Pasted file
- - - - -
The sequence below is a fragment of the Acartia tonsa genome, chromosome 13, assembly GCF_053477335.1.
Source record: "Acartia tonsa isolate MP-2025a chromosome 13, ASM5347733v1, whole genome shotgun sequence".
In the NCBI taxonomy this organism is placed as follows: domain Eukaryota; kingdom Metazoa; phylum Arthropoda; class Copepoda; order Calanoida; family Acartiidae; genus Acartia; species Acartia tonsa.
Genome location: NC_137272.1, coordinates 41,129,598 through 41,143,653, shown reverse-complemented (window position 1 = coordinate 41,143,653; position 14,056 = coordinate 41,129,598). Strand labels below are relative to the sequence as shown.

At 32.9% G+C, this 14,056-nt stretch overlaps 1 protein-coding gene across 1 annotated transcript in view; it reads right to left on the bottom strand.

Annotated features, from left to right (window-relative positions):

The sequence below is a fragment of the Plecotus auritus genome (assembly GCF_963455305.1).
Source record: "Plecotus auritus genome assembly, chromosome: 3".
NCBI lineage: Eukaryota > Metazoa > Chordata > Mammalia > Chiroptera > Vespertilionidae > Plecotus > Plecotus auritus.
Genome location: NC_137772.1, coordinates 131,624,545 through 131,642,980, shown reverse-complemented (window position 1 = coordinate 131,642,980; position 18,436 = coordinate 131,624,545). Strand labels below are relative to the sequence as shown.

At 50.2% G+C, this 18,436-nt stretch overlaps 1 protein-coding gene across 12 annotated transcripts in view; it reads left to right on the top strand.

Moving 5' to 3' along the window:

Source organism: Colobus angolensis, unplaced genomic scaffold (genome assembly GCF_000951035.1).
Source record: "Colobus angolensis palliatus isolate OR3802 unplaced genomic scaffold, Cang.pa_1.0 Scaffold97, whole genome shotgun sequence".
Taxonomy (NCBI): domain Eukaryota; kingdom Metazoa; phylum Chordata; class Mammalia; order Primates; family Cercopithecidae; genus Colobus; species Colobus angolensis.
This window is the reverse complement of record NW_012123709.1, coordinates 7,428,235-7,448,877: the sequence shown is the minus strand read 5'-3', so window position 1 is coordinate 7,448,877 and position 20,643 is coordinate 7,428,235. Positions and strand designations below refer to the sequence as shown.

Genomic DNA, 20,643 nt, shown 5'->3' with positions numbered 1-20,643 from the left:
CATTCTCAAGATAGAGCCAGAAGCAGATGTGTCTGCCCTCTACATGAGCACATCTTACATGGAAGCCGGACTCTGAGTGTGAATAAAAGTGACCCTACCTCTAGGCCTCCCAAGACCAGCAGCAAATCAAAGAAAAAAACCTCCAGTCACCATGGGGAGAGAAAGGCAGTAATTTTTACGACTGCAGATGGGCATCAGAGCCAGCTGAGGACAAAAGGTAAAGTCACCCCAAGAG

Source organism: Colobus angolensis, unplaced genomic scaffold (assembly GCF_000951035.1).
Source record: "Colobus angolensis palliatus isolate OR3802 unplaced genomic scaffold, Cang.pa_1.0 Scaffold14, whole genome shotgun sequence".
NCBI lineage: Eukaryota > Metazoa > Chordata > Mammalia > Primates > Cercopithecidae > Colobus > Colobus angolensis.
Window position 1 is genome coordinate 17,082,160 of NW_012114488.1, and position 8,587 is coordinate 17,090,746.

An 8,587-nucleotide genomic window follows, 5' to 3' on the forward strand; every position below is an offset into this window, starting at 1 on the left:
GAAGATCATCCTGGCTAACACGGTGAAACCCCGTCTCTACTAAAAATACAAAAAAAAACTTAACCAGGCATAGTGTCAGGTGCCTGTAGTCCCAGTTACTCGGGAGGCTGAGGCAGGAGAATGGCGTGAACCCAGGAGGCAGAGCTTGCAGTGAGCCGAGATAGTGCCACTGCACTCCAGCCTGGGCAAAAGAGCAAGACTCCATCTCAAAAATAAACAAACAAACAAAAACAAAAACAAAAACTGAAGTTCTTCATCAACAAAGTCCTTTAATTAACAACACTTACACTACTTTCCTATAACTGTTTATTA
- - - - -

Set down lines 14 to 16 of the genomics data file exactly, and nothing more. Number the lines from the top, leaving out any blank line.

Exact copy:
Source record: "Colobus angolensis palliatus isolate OR3802 unplaced genomic scaffold, Cang.pa_1.0 Scaffold97, whole genome shotgun sequence".
Taxonomy (NCBI): domain Eukaryota; kingdom Metazoa; phylum Chordata; class Mammalia; order Primates; family Cercopithecidae; genus Colobus; species Colobus angolensis.
This window is the reverse complement of record NW_012123709.1, coordinates 7,428,235-7,448,877: the sequence shown is the minus strand read 5'-3', so window position 1 is coordinate 7,448,877 and position 20,643 is coordinate 7,428,235. Positions and strand designations below refer to the sequence as shown.